“As time passes, more data privacy laws will catch up, making chain of custody a data requirement that every organisation and federal office begins to enforce,” he predicted.
Data laundering is nothing new, according to Andrew Barratt, managing principal of solutions and investigations at Coalfire, a cybersecurity advisory firm. It has long been recognised as a problem in the “data sales” space.
“It’s probably not as advanced as many people believe,” he said.“It can range from simple Excel manipulation to large-scale data breach ingesting and sanitization algorithms that aim to remove anything that could be used to attribute the source.”
He explained that once a list of names, addresses, and emails is broken out, it’s nearly impossible to figure out where it came from unless the data set contains very specific “canary” records for that purpose.
How to Battlewith Data Laundering
To combat data laundering, Barratt believes that privacy laws should evolve in line with standards such as the GDPR and the California CPA, which essentially impose a legal or regulated obligation on businesses to remove data at the request of citizens.
He noted that GDPR has gone anextended way toward establishing a few very high-level privileges for data subjects in the United Kingdom and the European Union, and that the United States use to be moving in that direction on a state-by-state basis.
“The Constitution and the Bill of Rights do not expressly grant citizens a right to privacy,” he explained, “although there have been numerous case laws that have argued the case for privacy from the government.”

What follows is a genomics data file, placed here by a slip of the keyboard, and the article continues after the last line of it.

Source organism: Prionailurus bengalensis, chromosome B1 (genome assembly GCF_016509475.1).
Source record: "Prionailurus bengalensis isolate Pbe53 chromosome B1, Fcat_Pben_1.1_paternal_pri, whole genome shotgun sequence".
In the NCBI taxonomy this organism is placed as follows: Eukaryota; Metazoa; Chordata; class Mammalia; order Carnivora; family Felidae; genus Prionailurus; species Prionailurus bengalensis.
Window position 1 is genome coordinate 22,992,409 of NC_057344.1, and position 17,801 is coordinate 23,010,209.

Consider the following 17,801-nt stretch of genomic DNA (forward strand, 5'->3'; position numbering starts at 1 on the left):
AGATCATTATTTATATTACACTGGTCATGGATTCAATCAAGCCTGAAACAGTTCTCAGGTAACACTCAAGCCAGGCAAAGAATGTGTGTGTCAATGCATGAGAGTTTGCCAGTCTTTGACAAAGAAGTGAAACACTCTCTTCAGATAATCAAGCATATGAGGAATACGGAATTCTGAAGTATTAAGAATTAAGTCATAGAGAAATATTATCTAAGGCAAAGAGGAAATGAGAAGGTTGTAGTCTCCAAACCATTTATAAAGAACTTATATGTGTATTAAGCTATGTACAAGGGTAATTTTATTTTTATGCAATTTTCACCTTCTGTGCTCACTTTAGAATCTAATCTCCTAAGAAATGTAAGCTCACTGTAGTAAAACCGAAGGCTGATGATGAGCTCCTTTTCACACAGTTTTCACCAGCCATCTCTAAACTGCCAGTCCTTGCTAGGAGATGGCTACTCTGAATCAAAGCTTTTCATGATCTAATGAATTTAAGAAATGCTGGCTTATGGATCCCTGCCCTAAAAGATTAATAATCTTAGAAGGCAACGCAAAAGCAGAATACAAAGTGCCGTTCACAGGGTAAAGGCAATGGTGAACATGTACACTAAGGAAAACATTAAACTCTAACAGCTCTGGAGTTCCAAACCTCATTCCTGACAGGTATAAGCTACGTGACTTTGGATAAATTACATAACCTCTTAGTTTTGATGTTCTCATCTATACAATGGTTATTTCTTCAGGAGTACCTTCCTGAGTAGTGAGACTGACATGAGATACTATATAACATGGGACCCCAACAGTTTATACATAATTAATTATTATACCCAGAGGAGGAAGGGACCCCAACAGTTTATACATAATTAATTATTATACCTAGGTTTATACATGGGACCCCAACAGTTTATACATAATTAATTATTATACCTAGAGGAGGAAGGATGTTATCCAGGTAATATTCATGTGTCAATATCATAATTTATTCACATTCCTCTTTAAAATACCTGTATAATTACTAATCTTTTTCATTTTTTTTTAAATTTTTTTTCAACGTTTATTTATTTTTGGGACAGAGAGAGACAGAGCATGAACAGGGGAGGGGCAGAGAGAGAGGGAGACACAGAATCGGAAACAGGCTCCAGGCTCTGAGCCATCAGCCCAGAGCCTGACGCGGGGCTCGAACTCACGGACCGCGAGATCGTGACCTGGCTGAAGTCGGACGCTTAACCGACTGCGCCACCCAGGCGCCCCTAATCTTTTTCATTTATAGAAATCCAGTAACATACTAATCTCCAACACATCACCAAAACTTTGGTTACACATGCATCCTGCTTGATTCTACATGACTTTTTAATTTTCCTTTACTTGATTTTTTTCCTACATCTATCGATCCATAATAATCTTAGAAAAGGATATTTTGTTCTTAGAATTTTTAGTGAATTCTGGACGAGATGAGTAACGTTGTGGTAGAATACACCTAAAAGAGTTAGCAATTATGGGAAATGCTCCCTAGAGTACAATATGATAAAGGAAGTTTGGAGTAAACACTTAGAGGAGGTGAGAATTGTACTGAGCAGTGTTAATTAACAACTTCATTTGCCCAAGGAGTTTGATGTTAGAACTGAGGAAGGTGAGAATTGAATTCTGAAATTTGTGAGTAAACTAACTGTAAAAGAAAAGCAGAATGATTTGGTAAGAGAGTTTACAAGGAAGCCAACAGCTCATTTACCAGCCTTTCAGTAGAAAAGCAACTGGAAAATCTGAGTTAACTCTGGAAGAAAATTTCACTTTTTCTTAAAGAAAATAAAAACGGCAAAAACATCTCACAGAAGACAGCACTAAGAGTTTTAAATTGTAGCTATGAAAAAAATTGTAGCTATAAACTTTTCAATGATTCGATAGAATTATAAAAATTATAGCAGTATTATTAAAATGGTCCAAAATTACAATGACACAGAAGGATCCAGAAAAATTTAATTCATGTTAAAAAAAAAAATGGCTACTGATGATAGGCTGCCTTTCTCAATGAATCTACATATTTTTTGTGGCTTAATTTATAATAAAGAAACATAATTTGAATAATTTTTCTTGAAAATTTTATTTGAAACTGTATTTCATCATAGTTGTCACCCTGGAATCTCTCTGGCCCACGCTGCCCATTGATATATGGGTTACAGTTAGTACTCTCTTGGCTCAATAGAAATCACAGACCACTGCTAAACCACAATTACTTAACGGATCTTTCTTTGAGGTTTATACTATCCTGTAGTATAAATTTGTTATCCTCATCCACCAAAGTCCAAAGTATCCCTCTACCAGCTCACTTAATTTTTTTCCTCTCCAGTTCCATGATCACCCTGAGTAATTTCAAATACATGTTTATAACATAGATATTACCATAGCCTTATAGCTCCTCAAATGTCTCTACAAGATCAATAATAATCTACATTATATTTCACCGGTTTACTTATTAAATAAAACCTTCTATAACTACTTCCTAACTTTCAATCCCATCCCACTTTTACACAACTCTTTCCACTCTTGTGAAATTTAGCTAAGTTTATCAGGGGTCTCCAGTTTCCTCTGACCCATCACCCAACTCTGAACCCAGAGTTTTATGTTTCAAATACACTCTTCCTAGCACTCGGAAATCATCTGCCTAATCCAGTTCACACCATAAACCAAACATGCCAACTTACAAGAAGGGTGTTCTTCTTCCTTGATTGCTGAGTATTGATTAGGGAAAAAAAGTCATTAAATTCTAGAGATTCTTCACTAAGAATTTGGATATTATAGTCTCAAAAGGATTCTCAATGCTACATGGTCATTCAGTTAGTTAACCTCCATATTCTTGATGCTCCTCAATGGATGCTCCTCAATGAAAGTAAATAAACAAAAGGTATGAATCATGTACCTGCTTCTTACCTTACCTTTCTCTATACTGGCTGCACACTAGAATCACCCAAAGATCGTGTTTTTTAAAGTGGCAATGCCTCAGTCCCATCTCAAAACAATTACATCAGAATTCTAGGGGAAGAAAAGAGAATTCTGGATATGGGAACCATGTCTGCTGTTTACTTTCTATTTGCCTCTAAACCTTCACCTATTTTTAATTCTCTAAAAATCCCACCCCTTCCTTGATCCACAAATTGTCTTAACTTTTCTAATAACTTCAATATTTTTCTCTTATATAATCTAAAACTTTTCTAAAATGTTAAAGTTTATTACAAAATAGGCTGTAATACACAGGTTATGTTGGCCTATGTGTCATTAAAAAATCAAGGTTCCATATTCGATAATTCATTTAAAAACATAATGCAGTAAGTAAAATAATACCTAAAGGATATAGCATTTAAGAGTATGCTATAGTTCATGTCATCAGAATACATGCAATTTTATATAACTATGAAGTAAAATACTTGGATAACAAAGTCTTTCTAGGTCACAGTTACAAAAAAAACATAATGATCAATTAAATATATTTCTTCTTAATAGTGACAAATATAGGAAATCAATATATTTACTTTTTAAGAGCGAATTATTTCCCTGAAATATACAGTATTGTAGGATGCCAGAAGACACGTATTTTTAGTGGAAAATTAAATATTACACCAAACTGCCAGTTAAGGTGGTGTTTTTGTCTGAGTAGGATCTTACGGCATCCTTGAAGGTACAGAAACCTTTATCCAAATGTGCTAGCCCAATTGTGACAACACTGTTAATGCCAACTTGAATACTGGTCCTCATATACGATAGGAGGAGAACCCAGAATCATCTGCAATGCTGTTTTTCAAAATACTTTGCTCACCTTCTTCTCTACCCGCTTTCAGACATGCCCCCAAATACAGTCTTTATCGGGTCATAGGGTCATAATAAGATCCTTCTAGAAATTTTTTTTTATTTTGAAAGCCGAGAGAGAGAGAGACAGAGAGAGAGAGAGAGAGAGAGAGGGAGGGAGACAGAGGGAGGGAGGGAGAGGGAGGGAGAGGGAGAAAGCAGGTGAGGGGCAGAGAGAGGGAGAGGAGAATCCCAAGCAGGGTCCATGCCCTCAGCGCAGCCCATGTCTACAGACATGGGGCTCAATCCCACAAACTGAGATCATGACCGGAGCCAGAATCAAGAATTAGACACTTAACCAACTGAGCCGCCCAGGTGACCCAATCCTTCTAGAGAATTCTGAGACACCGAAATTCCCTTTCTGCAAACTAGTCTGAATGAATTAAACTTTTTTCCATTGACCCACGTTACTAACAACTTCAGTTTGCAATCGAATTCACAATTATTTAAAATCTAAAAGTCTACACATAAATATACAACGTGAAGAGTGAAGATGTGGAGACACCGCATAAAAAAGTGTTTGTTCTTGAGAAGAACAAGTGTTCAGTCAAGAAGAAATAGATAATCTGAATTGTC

Unfortunately, if all these records come from negotiated data sets, “that horse has fastened and the ship has cruised,” according to Barratt.As people are bombarded with marketing spam, targeted ads, and other forms of advertising, these entire records will continue to be a privacy issue and, most likely, a nuisance.
According to him, “depending on the context of the data, there may even be some personal security issues surrounding the loss of names and addresses, social security numbers, and health care records.”
The primary target of regulation, according to John Bambenek, threat intellect advisor at Netenrich, must be the companies that purchase this data, to make sure that they only use trustworthy vendors and collect data for genuinereasons.
“It would be preferable if consumers owned their data, and all buying and selling had to be done with their consent,” he said. “However, we are a long way from that world in the United States,” he added.
He said that any action that encourages or profits from criminal behaviour ensures that it will continue, and that many companies involved in doubtful data purchases use to be likely searching the other way on purpose.
“Unlike ransomware, there is no reason for companies to provide these criminal enterprises money, and criminal enterprises must not be used as digital mercenaries for feeding their data machines,” Banbenek said.